Cameroon: Financial Sector Profile
Cameroon has experienced stable economic growth over much of the past decade and now features a relatively diversified economy, with services representing about 44 percent of GDP and agriculture and manufacturing each accounting for about 19 percent of GDP in 2009. However, the Cameroonian economy remains vulnerable to fluctuations in commodity prices and demand; while activity in the oil and mining sectors represented 7 percent of GDP in 2009, oil production accounted for about 40 percent of fiscal revenues and 50 percent of export earnings. Despite significant economic progress, poverty alleviation appears to have stagnated since 2001 and close to 40 percent of the population still live below the poverty line.
Real GDP growth averaged 3.4 percent a year between 2002 and 2007. However, economic performance has been negatively affected by the global economic and financial crisis which led to disruptions in mining and energy investments and falling global demand and prices for many of the country’s main exports (particularly in oil, timber and rubber). As a result GDP growth decreased from 3.4 percent in 2007 to 2.6 percent in 2008 and 2 percent in 2009. Economic activity is expected to pick up, as real GDP growth increased to 3 percent in 2010 and is projected to reach 3.5 percent in 2011 and 4.5 percent in 2012, as external demand, public investments in major infrastructure projects and foreign investment inflows rise.
Cameroon’s financial system is the largest in the Economic and Monetary Community of Central Africa (CEMAC) accounting for about half of regional financial assets. The financial sector, characterized by excess liquidity, is largely dominated by foreign banks. Non-bank financial institutions play a minor role, with the public insurance and pension systems in difficulties, and the publicly owned postal bank and real estate finance institution both struggling with insolvency. Problems in the legal enforcement of guarantees and the land tenure system also hamper the utilization of real estate as collateral, further constraining the expansion of the financial sector.
Banking sector soundness has deteriorated in recent years, stemming from protracted violations of prudential regulations, and further exacerbated by the global economic and financial downturn. One local bank experienced a deposit run in November 2009, requiring the injection of emergency liquidity, while a total of three banks were put under temporary administration in 2009. While banks generally hold excess reserves and large levels of unutilized liquidity, capitalization is low and the ratio of non-performing loans (NPLs) to total loans has increased, reaching 12.9 percent in 2009. Bank lending activities tend to be concentrated in a small number of key borrowers, with the 5 largest exposures accounting for almost 30 percent of total bank loans portfolios in late 2009, and the banking system has become heavily exposed to a common borrower. While six out of the eleven largest banks remain foreign owned, the sector has experienced a gradual retrenchment of foreign banks over the past 10 years due to excess domestic bank liquidity, lack of bankable projects, and bouts of social unrest.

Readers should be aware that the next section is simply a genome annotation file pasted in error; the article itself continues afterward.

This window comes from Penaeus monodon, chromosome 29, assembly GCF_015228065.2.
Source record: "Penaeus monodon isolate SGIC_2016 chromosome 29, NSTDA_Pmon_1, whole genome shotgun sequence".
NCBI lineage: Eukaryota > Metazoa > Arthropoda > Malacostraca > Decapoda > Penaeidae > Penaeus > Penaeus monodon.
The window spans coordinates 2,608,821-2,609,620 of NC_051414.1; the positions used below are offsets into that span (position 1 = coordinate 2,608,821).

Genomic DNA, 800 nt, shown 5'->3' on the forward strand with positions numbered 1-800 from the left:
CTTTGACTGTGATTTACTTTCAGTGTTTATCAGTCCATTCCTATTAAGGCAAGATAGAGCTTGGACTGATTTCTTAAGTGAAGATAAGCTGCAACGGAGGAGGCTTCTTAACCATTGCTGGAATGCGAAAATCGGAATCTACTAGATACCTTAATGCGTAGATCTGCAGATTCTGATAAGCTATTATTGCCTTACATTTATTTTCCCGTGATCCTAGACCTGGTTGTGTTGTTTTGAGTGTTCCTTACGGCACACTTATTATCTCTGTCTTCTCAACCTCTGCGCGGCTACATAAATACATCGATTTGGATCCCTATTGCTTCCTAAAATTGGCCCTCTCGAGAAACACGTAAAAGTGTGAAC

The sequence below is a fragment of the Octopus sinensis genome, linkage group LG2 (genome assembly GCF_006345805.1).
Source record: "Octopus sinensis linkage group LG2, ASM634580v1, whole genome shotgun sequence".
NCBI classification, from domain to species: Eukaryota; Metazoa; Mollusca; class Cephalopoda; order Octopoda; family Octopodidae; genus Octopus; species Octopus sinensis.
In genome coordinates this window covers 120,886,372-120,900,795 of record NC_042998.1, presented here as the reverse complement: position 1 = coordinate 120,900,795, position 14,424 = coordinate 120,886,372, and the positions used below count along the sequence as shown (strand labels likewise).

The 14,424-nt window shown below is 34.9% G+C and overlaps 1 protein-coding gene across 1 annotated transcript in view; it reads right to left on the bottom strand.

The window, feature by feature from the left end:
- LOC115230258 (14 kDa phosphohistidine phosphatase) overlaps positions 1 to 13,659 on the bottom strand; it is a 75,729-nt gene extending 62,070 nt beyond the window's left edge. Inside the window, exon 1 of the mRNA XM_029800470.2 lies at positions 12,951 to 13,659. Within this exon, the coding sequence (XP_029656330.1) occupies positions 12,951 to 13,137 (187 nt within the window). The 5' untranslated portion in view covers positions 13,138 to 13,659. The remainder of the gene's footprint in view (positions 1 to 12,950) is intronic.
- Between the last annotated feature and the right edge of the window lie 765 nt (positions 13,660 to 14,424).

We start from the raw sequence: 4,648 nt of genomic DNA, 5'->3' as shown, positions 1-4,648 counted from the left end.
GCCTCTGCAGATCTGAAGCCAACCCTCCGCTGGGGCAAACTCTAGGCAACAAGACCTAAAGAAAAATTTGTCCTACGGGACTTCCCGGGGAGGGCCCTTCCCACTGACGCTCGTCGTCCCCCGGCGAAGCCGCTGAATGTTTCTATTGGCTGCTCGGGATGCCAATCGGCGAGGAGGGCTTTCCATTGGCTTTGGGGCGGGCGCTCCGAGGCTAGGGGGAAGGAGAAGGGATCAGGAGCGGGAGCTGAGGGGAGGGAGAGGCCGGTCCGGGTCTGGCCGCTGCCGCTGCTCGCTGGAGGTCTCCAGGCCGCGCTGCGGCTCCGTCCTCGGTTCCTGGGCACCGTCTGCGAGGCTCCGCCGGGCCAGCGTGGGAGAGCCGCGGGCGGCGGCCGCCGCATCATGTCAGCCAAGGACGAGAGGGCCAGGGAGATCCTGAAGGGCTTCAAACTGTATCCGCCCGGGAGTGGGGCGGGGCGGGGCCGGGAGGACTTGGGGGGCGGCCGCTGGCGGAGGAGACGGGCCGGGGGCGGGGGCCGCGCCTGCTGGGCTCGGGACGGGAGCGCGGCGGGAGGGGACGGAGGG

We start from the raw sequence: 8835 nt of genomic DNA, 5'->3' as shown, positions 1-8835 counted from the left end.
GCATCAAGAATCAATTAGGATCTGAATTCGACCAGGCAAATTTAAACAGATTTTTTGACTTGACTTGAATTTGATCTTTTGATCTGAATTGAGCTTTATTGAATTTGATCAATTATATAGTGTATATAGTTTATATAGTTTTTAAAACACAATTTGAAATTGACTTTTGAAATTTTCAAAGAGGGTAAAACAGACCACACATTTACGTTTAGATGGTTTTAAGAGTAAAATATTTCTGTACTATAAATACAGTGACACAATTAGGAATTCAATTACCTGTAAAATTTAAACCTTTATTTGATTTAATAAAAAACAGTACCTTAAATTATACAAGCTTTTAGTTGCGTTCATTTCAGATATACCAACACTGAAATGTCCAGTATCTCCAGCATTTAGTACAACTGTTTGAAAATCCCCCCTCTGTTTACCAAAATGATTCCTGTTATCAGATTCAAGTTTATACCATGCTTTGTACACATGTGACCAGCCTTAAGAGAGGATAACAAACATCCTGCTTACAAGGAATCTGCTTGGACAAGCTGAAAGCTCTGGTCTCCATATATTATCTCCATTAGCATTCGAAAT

Although bank credit to the non-government sector increased by 15 percent in 2008-2009, financial intermediation and access to financial services remains limited. The expansion of lending activities continues to be hampered by limited capacities to collect information on the credit worthiness of borrowers, while heavy taxation and a 15 percent interest rate cap on loans to Small and Medium Enterprises (SMEs) present further disincentives for banks which have traditionally preferred dealing with large well-established firms. At the retail level, less than 5 percent of Cameroonians have access to a bank account. Access to housing finance is equally difficult; although Cameroon hosts the leading real estate fund in the CEMAC region disbursements are not made for housing loans and the fund suffers from high NPL levels, remains heavily subsidized by the government, and has faced insolvency for several years.
While the microfinance sector has gradually expanded in recent years, penetration levels remain relatively low and the sector’s development is constrained by a loose regulatory and supervisory framework for microfinance institutions (MFIs).